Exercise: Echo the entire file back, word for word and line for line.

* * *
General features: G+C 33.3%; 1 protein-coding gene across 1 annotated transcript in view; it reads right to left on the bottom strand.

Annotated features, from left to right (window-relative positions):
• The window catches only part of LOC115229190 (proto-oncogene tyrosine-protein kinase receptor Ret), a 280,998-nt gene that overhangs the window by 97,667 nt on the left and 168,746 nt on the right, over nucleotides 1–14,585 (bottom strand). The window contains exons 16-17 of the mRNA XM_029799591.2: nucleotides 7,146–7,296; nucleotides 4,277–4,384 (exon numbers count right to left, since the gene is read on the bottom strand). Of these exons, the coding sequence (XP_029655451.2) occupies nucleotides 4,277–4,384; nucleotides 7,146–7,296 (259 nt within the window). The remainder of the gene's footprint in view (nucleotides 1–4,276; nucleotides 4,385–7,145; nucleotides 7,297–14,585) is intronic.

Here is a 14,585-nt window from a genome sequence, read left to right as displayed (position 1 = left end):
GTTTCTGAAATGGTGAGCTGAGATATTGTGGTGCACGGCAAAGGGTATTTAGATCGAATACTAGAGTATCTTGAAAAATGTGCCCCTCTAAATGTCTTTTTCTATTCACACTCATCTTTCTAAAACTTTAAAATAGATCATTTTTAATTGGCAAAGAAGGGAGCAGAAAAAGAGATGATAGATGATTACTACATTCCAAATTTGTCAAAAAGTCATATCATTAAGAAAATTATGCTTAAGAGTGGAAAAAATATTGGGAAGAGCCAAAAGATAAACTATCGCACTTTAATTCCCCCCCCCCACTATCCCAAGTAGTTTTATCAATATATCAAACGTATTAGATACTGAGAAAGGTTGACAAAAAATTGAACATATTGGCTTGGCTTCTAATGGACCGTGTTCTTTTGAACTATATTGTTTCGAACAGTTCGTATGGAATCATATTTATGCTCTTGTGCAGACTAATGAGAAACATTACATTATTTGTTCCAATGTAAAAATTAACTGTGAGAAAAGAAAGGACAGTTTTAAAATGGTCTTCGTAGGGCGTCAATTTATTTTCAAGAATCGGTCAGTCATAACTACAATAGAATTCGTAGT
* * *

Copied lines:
General features: G+C 33.3%; 1 protein-coding gene across 1 annotated transcript in view; it reads right to left on the bottom strand.

Annotated features, from left to right (window-relative positions):
• The window catches only part of LOC115229190 (proto-oncogene tyrosine-protein kinase receptor Ret), a 280,998-nt gene that overhangs the window by 97,667 nt on the left and 168,746 nt on the right, over nucleotides 1–14,585 (bottom strand). The window contains exons 16-17 of the mRNA XM_029799591.2: nucleotides 7,146–7,296; nucleotides 4,277–4,384 (exon numbers count right to left, since the gene is read on the bottom strand). Of these exons, the coding sequence (XP_029655451.2) occupies nucleotides 4,277–4,384; nucleotides 7,146–7,296 (259 nt within the window). The remainder of the gene's footprint in view (nucleotides 1–4,276; nucleotides 4,385–7,145; nucleotides 7,297–14,585) is intronic.

Here is a 14,585-nt window from a genome sequence, read left to right as displayed (position 1 = left end):
GTTTCTGAAATGGTGAGCTGAGATATTGTGGTGCACGGCAAAGGGTATTTAGATCGAATACTAGAGTATCTTGAAAAATGTGCCCCTCTAAATGTCTTTTTCTATTCACACTCATCTTTCTAAAACTTTAAAATAGATCATTTTTAATTGGCAAAGAAGGGAGCAGAAAAAGAGATGATAGATGATTACTACATTCCAAATTTGTCAAAAAGTCATATCATTAAGAAAATTATGCTTAAGAGTGGAAAAAATATTGGGAAGAGCCAAAAGATAAACTATCGCACTTTAATTCCCCCCCCCCACTATCCCAAGTAGTTTTATCAATATATCAAACGTATTAGATACTGAGAAAGGTTGACAAAAAATTGAACATATTGGCTTGGCTTCTAATGGACCGTGTTCTTTTGAACTATATTGTTTCGAACAGTTCGTATGGAATCATATTTATGCTCTTGTGCAGACTAATGAGAAACATTACATTATTTGTTCCAATGTAAAAATTAACTGTGAGAAAAGAAAGGACAGTTTTAAAATGGTCTTCGTAGGGCGTCAATTTATTTTCAAGAATCGGTCAGTCATAACTACAATAGAATTCGTAGT